But what happens if the strategy fails? What happens if foreigners decide the last thing they want is yuan exposure (due to China economic bubble fears), and would much prefer to keep hold of their US dollars?
What happens if instead of a dollar inflow you get a mass capital outflow from China, with as many Chinese as possible converting yuan-denominated assets into dollars, seeing the yuan fall in value versus the dollar due to what is now an over-valued position?
Recent developments in offshore/onshore markets and forward markets, unfortunately, seem to suggest this is exactly what’s happening.
Wow, so if this article is correct then we have just made a 180 degree turn from where we were just a few years ago. Rather than the market assuming a major appreciation in the Chinese currency, it seems as if financial players are becoming terrified of the currency considering the reversal in the terms of trade and the much more negative prospects for the economy going forward. Believe me when I tell you that this is an absolutely terrifying scenario to be faced with for all of us. If this is correct, the risk from China is likely to be as great if not greater than anything happening in Europe. Here’s why.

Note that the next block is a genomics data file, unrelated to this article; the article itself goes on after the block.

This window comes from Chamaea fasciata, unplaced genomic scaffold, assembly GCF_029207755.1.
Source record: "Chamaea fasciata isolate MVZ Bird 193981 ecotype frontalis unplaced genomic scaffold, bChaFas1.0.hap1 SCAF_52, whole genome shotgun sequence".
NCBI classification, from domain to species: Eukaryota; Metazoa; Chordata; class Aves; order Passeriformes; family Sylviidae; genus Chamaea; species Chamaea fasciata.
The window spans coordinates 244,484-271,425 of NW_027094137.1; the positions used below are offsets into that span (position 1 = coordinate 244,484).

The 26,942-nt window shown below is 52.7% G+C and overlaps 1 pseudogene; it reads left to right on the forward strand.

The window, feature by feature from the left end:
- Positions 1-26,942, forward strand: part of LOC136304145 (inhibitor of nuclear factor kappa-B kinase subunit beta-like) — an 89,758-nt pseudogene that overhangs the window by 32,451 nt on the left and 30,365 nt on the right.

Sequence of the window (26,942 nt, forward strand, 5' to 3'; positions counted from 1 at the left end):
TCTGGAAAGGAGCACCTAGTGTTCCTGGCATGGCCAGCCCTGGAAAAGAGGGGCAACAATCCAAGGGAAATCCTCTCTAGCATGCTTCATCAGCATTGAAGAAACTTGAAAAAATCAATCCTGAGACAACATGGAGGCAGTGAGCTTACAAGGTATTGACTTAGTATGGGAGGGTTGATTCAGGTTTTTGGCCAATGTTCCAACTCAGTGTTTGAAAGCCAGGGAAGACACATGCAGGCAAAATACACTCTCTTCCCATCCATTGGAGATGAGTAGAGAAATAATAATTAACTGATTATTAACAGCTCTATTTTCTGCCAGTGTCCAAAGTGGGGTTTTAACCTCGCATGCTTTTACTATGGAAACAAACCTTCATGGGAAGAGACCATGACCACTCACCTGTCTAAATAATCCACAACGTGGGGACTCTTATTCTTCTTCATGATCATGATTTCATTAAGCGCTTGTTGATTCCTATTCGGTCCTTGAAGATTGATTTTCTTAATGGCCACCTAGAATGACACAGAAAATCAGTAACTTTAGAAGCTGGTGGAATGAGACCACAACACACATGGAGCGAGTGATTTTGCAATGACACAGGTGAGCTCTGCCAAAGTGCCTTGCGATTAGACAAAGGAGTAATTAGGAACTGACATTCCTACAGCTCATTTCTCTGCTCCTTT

The reason I say this is because I think there are two options from here, and both of them would have seismic effects on the global economy for the foreseeable future. The first scenario assumes that China has a plan to deal with a loss of faith in its currency. That plan in my view would be that they would come out with a gold backing to their currency. This is something many people have written about for many, many years, including myself. If China has enough gold to pull this off, they would immediately become the one currency in the world that everyone wants. Capital would flee to China and the Chinese consumer would receive an overnight boost in purchasing power that will be written about for centuries to come. This fits into the theme that I wrote about last year in my piece “Does China Need the U.S. to Collapse.” The basic premise is that in a resource constrained world the only way China can ever actually utilize the massive excess capacity it has built is through a massive transfer in purchasing power to its citizens. The West could collapse into third world status if this were to happen (it’s already on that path anyway).